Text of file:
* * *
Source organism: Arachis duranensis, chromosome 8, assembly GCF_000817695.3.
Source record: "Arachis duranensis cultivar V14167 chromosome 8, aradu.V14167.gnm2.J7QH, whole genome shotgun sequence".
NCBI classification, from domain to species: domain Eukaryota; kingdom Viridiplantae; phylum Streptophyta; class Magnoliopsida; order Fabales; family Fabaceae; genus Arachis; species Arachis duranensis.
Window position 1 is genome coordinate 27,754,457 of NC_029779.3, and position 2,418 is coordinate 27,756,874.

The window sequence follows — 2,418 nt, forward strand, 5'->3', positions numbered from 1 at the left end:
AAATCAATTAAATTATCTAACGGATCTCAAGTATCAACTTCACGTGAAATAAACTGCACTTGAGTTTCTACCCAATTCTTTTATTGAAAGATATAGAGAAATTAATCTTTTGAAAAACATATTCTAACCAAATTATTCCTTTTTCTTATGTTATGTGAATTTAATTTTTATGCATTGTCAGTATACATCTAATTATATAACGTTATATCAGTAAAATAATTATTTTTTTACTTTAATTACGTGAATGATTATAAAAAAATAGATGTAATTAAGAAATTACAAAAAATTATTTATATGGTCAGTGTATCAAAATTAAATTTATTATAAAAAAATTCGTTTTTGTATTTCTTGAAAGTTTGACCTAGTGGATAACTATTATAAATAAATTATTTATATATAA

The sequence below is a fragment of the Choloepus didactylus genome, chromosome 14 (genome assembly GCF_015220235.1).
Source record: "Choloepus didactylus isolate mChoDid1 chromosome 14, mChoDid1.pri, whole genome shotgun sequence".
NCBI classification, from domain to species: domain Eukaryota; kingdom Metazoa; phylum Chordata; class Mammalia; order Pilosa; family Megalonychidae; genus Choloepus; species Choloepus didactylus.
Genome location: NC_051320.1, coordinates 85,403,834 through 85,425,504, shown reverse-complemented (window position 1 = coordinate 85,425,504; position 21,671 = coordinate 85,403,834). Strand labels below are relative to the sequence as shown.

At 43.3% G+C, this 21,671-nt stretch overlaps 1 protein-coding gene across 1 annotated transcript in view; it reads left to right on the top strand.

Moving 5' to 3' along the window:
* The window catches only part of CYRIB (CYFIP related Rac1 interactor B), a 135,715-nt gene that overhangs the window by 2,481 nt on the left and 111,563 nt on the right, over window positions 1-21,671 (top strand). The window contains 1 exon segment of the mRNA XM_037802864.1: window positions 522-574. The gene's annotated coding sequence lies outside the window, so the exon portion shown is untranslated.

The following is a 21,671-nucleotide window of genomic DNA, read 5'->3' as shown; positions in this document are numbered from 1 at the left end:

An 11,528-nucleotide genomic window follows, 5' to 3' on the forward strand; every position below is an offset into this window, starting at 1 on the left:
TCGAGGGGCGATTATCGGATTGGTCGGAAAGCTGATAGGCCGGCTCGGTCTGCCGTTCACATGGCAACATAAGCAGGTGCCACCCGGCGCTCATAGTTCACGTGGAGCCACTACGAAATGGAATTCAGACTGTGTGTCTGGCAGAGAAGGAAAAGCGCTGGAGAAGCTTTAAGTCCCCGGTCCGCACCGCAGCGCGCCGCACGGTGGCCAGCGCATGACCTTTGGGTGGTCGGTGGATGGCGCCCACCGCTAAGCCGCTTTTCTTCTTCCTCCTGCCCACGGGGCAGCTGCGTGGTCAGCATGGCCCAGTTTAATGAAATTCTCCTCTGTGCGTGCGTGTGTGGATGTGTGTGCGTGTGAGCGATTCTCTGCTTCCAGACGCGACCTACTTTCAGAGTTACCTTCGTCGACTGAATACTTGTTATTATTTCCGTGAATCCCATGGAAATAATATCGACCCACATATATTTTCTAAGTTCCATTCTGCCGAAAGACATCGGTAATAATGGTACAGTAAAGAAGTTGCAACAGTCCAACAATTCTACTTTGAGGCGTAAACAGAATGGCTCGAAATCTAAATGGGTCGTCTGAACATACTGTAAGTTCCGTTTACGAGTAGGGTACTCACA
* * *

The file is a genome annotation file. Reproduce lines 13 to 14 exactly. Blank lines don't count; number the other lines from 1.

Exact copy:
* The window catches only part of CYRIB (CYFIP related Rac1 interactor B), a 135,715-nt gene that overhangs the window by 2,481 nt on the left and 111,563 nt on the right, over window positions 1-21,671 (top strand). The window contains 1 exon segment of the mRNA XM_037802864.1: window positions 522-574. The gene's annotated coding sequence lies outside the window, so the exon portion shown is untranslated.

The following is a 21,671-nucleotide window of genomic DNA, read 5'->3' as shown; positions in this document are numbered from 1 at the left end: